Published on April 30th, 2014 | Posted by: Kim Conley
Tryout season is here, and whether it’s your first or your tenth time trying out, it can be a nerve-racking experience. But that bundle of nerves in your stomach is completely normal, and it can even be a good thing! Use that energy to fuel your performance and keep your nerves in check with our three P’s to tackling tryouts:
Preparation is key. Don’t wait until the week of tryouts to start working on your skills and getting in shape. Cheerleading is a physically demanding sport that requires strength, endurance and flexibility, so start training at least a month in advance.
Attend any practices or clinics the team is holding. Practice your cheers and dances in front of a mirror to make sure your motions are clean and sharp. Now isn’t the time to master new and difficult skills; you could get injured. Instead, perfect the skills you already have. A cleanly executed Back Handspring will earn more points than a sloppy Back Tuck.
Ask questions, and don’t be afraid to talk to the coach! The coach knows exactly what he/she is looking for and can tell you what will be required at tryouts and as a potential member of the squad. Talk to other cheerleaders about what you should expect and buddy up with someone. You can critique and motivate each other, plus you won’t have to stress about not knowing anyone.
Presentation is huge in making a good first impression. Take the time to look the part of a cheerleader. This means looking neat and polished, and of course coming in with energy, enthusiasm and a positive attitude!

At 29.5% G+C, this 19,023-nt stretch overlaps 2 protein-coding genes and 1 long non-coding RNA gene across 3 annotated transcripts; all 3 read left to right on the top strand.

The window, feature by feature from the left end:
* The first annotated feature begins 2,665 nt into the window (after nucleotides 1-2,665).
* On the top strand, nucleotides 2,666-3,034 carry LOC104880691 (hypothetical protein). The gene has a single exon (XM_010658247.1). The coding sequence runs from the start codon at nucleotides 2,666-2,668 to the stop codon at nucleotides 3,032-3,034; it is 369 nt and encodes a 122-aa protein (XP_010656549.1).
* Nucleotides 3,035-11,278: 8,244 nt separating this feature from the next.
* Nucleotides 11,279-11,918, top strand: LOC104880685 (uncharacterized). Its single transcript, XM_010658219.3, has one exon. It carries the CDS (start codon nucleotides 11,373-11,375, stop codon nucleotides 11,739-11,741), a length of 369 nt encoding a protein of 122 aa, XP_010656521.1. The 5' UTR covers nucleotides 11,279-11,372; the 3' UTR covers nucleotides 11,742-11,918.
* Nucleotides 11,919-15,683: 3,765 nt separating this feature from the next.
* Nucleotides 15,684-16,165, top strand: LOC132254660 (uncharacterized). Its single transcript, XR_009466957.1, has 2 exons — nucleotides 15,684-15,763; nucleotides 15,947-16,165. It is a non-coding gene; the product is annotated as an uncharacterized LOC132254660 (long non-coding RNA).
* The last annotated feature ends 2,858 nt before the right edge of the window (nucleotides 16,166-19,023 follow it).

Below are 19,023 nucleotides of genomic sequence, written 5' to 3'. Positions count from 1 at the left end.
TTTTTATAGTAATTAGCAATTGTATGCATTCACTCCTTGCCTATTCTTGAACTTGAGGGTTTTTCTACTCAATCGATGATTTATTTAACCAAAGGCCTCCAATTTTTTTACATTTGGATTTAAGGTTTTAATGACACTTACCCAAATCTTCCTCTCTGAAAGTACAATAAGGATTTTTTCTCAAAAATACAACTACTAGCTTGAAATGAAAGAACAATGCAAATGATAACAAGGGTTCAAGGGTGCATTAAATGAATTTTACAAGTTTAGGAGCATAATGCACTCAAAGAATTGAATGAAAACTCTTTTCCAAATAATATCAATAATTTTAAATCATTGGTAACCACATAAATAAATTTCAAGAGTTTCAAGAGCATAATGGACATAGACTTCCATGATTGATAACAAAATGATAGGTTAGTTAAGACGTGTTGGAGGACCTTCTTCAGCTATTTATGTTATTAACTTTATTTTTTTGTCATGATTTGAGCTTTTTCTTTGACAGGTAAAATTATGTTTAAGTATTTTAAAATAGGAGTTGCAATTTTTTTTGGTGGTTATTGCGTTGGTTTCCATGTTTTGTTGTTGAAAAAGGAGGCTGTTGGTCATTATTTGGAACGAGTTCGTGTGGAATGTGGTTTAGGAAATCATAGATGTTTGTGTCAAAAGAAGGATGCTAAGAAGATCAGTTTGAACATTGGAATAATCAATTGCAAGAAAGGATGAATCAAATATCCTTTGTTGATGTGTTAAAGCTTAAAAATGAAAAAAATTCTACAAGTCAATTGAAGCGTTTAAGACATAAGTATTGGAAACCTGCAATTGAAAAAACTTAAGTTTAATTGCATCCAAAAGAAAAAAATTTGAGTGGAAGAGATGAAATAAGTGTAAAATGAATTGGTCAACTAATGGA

Make sure your clothing is appropriate. Find out if the team requires a specific outfit. Wear clothes that are clean (no wrinkles!) and fitted. You don’t want anything too big or too tight; it may distract from your performance.
Wear your hair neat and pulled back from your face and keep your makeup fresh-faced and natural. Avoid heavy eye makeup and never wear jewelry or chew gum. Get plenty of sleep the week of tryouts so you don’t look tired.
Performance time! Plan to arrive at least 20 minutes early to sign in and warm up. While you’re waiting, stay calm by visualizing your perfect tryout. When you’re called, walk into the room with spirit and confidence, like you were born for this!
Take the tryout one step at a time; don’t rush yourself. Maintain eye contact with the judges, and speak loudly and clearly. If you make a mistake, don’t panic. Judges will want to see how you respond, so take a deep breath and keep going.
Leave with a smile on your face and be proud of what you just did. Tryouts can be stressful, but being prepared and having the right mindset will go a long way in making your day a successful one!
by: Kim Conley